As a young child, I remember that my grandmother — known to everyone as Baba — would frequently warn us she might "go soon." I listened to her platitudes on a daily basis.
"Any day now."
"It's my time soon. I can feel it."
"Jenny, I'm dying. Don't you know this?"
"I want you to have my dining room table."
Her relationship with death was an intimate one, bordering on obsession. She didn't believe in telling half-truths to soften the edges for children. It was always made clear to me, from a very young age, that some people get sick and some people just, don't.
She started saying these things at the age of 60, but didn't actually die until just after her 89th birthday. Other than chronic pain and a hint of pre-diabetes, her overall health was nearly perfect until her death, when she slipped and fell one morning after breakfast.
When my mother called to tell me the news about Baba's fall, I was in the midst of deciding whether to call an ambulance for my then two year-old son. He had a cardiac arrest only a handful of weeks before, caused by an incredibly rare genetic disease that left him unable to breathe properly on his own. On the day my grandmother died, he was using supplemental oxygen 24 hours a day, and we were turning it up daily. He was slowly dying, but as far as my grandmother was concerned, he was just an average kid with some minor bone issues. Baba knew nothing more.
I hadn't put much thought in my decision to lie to her. I might have discussed it with my mother at some point during those hazy post-cardiac-arrest ICU days, but it's quite possible I didn't. My memory of conversations might be fuzzy, but I clearly felt a self-imposed urgency to protect this 89-year old woman from the pain of possibly losing her great-grandson.
But my grandmother already knew pain.
A World War II refugee from Russia, Baba was temporarily left alone — and pregnant — by a husband who traveled ahead to Canada with the intention of securing a new life. She spent most of that first pregnancy in a German labor camp, hiding her fecundity with layers of aprons after hearing rumors of forced abortions. Even as a 23-year old pregnant newlywed refugee, her newfound survival instincts — combined with a fierce love of family — contributed to her success in hiding that pregnancy and eventually leaving the country.
She had that first baby, my aunt, as secretly and quietly as possible on her bed in the shared barracks of the labor camp. A woman who called herself a midwife helped out, but as my grandmother recalled, "the girl didn't do much."
Baba had a nearly annoying way of loving people. She believed everyone deserved love, attention, affection, and most importantly, borsht. Her love for and loyalty to her family was unrelenting and impressive; Baba hitchhiked for hours through the snowstorm of December 1977 because my mother went into labor and had no way to get to the hospital. My fearless grandmother used a blanket to flag down a passing pick-up truck, then insisted my mother sit in the front seat. Baba rode lying down in the back.
She called one day as I was on my way to a pilates class. My siblings showed her how to use FaceTime and it was lovely to see her face light up as we spoke. It was also the last time I would see her alive.
"How is he doing?" she asked. I breathed in deeply, preparing to lie to her once again. I have a feeling these pained conversations would have been easier if she were indifferent or cold. Less like a Baba.
Hating myself more with each syllable, I muttered, repeatedly, "Fine. He's fine."
I worried over whether my siblings would show her a recent photo, and she might question his pallor and oxygen cannula. I texted both of them immediately.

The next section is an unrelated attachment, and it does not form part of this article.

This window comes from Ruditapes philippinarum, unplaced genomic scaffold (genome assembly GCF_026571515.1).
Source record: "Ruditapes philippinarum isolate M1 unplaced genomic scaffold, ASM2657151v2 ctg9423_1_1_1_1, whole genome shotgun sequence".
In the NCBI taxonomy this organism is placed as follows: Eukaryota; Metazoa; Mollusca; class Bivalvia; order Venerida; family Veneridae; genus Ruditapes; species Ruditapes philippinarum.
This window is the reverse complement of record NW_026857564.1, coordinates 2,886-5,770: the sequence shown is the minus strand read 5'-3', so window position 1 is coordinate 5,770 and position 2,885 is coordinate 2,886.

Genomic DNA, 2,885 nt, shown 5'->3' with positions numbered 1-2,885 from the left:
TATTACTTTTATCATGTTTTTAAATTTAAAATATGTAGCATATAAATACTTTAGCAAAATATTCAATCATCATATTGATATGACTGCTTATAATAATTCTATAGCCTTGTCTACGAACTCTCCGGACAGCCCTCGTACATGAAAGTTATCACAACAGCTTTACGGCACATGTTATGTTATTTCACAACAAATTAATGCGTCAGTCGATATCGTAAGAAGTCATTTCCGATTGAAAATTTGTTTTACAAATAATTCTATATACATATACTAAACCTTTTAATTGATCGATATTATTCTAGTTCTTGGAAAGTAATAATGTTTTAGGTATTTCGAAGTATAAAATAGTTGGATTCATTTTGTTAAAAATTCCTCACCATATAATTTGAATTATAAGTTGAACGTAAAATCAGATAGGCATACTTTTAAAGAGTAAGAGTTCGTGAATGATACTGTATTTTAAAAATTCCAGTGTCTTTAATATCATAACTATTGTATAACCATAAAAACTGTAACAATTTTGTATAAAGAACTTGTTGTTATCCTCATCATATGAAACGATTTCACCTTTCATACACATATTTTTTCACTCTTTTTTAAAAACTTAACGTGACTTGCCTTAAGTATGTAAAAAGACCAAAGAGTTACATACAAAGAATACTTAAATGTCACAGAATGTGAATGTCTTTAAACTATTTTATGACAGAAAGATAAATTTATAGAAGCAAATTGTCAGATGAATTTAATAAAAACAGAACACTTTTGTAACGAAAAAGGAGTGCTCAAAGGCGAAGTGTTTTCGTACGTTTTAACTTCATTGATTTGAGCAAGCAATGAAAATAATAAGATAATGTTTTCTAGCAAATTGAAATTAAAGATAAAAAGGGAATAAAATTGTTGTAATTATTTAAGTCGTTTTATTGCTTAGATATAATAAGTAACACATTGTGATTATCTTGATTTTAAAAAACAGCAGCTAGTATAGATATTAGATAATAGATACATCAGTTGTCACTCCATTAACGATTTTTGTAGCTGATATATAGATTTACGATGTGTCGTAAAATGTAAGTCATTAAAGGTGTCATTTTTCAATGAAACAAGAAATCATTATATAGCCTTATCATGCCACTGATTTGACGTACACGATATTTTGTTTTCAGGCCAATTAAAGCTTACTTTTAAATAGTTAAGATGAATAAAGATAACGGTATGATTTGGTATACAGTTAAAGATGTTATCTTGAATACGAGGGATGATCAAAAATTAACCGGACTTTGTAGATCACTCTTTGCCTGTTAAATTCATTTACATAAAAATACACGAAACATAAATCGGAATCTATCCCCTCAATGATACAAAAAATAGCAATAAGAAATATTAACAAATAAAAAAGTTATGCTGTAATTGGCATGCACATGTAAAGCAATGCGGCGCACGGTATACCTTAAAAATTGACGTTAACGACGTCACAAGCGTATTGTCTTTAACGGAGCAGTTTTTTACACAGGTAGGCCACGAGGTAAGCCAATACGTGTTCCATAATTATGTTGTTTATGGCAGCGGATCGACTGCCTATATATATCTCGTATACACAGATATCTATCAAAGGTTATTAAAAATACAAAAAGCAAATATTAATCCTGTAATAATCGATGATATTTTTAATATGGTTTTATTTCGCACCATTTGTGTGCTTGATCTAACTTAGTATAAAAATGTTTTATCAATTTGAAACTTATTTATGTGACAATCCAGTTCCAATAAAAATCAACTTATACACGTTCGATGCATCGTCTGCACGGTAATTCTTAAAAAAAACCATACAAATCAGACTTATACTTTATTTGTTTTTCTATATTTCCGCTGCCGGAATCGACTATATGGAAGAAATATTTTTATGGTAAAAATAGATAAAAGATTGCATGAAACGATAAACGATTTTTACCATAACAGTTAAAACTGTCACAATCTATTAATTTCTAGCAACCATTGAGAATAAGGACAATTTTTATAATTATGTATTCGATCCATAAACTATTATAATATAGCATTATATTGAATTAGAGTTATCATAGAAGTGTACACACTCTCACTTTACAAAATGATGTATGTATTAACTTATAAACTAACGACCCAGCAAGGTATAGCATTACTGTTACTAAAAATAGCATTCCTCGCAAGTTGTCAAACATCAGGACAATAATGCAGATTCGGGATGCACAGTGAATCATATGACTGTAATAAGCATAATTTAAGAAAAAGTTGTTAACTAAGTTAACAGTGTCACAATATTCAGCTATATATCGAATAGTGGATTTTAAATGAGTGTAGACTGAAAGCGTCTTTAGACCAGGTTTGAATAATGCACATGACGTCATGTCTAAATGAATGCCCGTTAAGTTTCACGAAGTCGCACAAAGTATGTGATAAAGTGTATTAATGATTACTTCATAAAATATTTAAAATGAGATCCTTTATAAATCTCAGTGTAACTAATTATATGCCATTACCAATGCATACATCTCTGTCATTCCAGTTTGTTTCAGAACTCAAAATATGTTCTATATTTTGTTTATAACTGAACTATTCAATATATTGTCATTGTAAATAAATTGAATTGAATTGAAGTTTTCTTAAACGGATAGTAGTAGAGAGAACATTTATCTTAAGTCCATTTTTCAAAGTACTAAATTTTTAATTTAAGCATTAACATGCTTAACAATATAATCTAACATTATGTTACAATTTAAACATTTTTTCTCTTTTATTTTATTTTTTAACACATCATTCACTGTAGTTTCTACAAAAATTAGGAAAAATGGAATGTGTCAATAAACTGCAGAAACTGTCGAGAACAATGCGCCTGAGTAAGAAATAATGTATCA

Only old pictures plz! No oxygen.
I didn't want to acquaint her with my world of genetic disease and pneumonia and intubations. She had seen enough. Baba lived in another country without knowing the common language, she was separated from all relatives in her early twenties, and she endured temporary single motherhood while her husband created roots on another continent.
My master plan was to keep lying until he got better, but that never happened. Even at her funeral, as I kissed other wet cheeks and held hands with the people who loved her, I was consumed by my son. My tiny two year-old boy was far too sick to come, so my husband stayed home with him. He was the worst kind of sick, the mysterious kind, when you know something terrible is in front of you though you keep blindly rationalizing the hell out of each symptom. Even after she was gone, I wasn't fully present at that final ceremony, beautifully created to celebrate her life. Instead I clutched my phone awaiting responses to texts: What's his heart rate now? How's his color?
I never fully got to feel the weight of her death. It was almost a gift to me at the time, to be incapable of mourning her completely. My heart, exhausted, begged for reprieve: I'm full and I'm done and I'm reserved solely for this tiny boy who might just leave us soon.
I kept his health a secret, creating awkwardness, distance and aloofness with my favorite person in the whole world because of one simple fact: Baba furiously loved my son. She loved him more than some people could comprehend, because she already experienced life's hardness, the stuff that's recognizable only to those who have parried the darkest beasts.
She could have held my hand through that darkness, but instead, I chose to walk without her. I kept her away. I suppose I protected her, but I'm not sure from what, exactly.
Even though he was only two years old when Baba passed away, my son, now nearly five, still recognizes her in a photo we have on the fridge. He calls her "Mama's Baba," a distinction necessitated by my husband's mom also being an Eastern European grandmother.
"Yes, that's my Baba. But she's your Baba too."
"Why is she my Baba, too?" His sticky hands gesture to his tiny chest.
"Because, sweetie, she loved you the most."